Total body irradiation (TBI) techniques aim to deliver a uniform radiationdose to a patient with an irregular body contour and a heterogeneous density distribution to within ±10% of the prescribed dose. In the current article, the authors present a novel, aperture modulated, translating bed TBI (AMTBI) technique that produces a high degree of dose uniformity throughout the entire patient.Methods:
The radiation beam is dynamically shaped in two dimensions using a multileaf collimator(MLC). The irregular surface compensation algorithm in the Eclipse™ treatment planning system is used for fluence optimization, which is performed based on penetration depth and internal inhomogeneities. Two optimal fluence maps (AP and PA) are generated and beam apertures are created to deliver these optimal fluences. During treatment, the patient/phantom is translated on a motorized bed close to the floor (source to bed distance: 204.5 cm) under a stationary radiation beam with 0° gantry angle. The bed motion and dynamic beam apertures are synchronized.Results:
The AMTBI technique produces a more homogeneous dose distribution than fixed open beam translating bed TBI. In phantom studies, the dose deviation along the midline is reduced from 10% to less than 5% of the prescribed dose in the longitudinal direction. Dose to the lung is reduced by more than 15% compared to the unshielded fixed open beam technique. At the lateral body edges, the dose received from the open beam technique was 20% higher than that prescribed at umbilicus midplane. With AMTBI the dose deviation in this same region is reduced to less than 3% of the prescribed dose. Validation of the technique was performed using thermoluminescent dosimeters in a Rando® phantom. Agreement between calculation and measurement was better than 3% in all cases.Conclusions:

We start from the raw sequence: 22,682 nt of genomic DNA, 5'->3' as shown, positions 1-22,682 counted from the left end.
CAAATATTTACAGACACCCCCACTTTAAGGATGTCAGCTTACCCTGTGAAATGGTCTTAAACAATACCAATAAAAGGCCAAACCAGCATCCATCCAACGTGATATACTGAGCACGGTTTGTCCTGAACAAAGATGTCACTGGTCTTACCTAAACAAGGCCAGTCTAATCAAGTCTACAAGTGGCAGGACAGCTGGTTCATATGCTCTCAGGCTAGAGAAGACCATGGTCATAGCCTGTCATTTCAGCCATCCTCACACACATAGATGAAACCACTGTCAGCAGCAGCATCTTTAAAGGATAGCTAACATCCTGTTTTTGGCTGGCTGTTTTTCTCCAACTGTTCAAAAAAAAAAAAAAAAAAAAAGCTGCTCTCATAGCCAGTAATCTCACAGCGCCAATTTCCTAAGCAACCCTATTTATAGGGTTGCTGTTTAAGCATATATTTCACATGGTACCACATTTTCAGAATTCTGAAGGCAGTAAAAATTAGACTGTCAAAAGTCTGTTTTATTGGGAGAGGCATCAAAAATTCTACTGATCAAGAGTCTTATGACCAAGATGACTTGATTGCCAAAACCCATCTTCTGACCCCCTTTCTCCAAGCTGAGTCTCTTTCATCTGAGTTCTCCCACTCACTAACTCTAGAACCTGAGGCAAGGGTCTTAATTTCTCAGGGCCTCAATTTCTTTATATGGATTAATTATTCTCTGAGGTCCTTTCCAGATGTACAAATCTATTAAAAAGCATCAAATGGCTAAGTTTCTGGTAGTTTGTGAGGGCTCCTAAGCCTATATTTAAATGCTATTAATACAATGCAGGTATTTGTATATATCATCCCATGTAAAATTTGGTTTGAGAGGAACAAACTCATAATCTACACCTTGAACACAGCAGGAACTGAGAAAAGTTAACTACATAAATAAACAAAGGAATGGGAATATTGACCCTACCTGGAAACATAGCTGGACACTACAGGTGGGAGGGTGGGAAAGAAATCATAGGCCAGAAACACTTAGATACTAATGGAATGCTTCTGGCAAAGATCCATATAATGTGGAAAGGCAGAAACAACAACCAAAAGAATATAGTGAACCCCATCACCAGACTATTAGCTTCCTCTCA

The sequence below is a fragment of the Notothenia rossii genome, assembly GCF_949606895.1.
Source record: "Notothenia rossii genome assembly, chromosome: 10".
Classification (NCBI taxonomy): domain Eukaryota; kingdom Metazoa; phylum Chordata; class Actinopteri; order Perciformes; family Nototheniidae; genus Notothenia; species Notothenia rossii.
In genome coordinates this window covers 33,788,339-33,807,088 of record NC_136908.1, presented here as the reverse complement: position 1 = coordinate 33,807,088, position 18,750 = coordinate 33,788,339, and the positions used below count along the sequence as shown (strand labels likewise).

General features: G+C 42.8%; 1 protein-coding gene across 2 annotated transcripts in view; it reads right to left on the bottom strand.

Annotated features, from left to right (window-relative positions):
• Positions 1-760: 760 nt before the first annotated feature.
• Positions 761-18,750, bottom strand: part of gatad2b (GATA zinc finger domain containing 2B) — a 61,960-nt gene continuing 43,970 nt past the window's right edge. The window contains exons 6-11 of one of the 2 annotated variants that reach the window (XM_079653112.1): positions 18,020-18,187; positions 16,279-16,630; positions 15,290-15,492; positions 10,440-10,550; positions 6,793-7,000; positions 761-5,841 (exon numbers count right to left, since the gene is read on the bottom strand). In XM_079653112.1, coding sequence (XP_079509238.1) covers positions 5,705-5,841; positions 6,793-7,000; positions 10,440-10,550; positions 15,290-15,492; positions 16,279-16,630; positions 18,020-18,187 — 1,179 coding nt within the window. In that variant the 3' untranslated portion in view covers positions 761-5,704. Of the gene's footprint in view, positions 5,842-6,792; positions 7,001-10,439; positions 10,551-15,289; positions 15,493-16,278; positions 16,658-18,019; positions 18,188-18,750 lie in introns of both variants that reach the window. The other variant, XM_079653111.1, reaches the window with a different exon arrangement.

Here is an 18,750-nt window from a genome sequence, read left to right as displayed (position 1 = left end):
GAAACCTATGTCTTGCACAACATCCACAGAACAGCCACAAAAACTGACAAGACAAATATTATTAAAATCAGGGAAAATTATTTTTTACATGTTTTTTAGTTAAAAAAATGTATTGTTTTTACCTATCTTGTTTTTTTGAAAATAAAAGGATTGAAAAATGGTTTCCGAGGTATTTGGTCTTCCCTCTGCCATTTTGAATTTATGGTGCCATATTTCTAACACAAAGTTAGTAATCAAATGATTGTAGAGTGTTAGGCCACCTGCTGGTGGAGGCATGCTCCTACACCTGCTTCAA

A novel, translating bed, aperture modulated TBI technique that employs dynamically shaped MLC defined beams is shown to improve dose uniformity in three dimensions. In comparison with the fixed open beam TBI technique, homogeneity of dose distribution is greatly improved.
Position-probability-sampled Monte Carlo calculation of VMAT, 3DCRT, step-shoot IMRT, and helical tomotherapy dose distributions using BEAMnrc/DOSXYZnrc38(2011); http://dx.doi.org/10.1118/1.3538922View Description Hide DescriptionPurpose:
The commercial release of volumetric modulated arc therapy techniques using a conventional linear accelerator and the growing number of helical tomotherapy users have triggered renewed interest in dose verification methods, and also in tools for exploring the impact of machine tolerance and patient motion on dose distributions without the need to approximate time-varying parameters such as gantry position, MLC leaf motion, or patient motion. To this end we have developed a Monte Carlo-based calculation method capable of simulating a wide variety of treatment techniques without the need to resort to discretization approximations.Methods: